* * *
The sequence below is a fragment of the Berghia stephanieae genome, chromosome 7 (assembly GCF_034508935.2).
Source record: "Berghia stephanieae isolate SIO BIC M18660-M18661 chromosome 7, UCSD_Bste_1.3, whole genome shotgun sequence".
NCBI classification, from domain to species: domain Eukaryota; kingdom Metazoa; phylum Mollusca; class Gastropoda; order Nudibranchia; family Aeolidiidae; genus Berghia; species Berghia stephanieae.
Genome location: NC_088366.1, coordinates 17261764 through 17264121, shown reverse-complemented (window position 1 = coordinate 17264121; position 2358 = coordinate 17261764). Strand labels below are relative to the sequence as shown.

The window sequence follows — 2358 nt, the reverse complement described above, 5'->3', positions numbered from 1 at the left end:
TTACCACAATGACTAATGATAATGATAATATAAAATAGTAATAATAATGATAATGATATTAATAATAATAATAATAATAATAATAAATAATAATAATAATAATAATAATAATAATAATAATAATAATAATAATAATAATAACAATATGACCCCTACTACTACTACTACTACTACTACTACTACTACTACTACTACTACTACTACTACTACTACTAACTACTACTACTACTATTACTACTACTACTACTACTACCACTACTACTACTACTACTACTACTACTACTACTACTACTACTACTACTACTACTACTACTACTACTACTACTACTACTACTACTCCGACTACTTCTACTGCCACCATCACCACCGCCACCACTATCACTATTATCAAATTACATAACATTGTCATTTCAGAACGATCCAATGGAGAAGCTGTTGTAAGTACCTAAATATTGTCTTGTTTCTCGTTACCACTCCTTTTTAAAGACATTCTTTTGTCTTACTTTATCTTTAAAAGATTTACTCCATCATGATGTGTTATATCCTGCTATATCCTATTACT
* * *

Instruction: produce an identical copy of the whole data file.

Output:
The sequence below is a fragment of the Berghia stephanieae genome, chromosome 7 (assembly GCF_034508935.2).
Source record: "Berghia stephanieae isolate SIO BIC M18660-M18661 chromosome 7, UCSD_Bste_1.3, whole genome shotgun sequence".
NCBI classification, from domain to species: domain Eukaryota; kingdom Metazoa; phylum Mollusca; class Gastropoda; order Nudibranchia; family Aeolidiidae; genus Berghia; species Berghia stephanieae.
Genome location: NC_088366.1, coordinates 17261764 through 17264121, shown reverse-complemented (window position 1 = coordinate 17264121; position 2358 = coordinate 17261764). Strand labels below are relative to the sequence as shown.

The window sequence follows — 2358 nt, the reverse complement described above, 5'->3', positions numbered from 1 at the left end:
TTACCACAATGACTAATGATAATGATAATATAAAATAGTAATAATAATGATAATGATATTAATAATAATAATAATAATAATAATAAATAATAATAATAATAATAATAATAATAATAATAATAATAATAATAATAATAATAACAATATGACCCCTACTACTACTACTACTACTACTACTACTACTACTACTACTACTACTACTACTACTACTACTAACTACTACTACTACTATTACTACTACTACTACTACTACCACTACTACTACTACTACTACTACTACTACTACTACTACTACTACTACTACTACTACTACTACTACTACTACTACTACTACTACTCCGACTACTTCTACTGCCACCATCACCACCGCCACCACTATCACTATTATCAAATTACATAACATTGTCATTTCAGAACGATCCAATGGAGAAGCTGTTGTAAGTACCTAAATATTGTCTTGTTTCTCGTTACCACTCCTTTTTAAAGACATTCTTTTGTCTTACTTTATCTTTAAAAGATTTACTCCATCATGATGTGTTATATCCTGCTATATCCTATTACT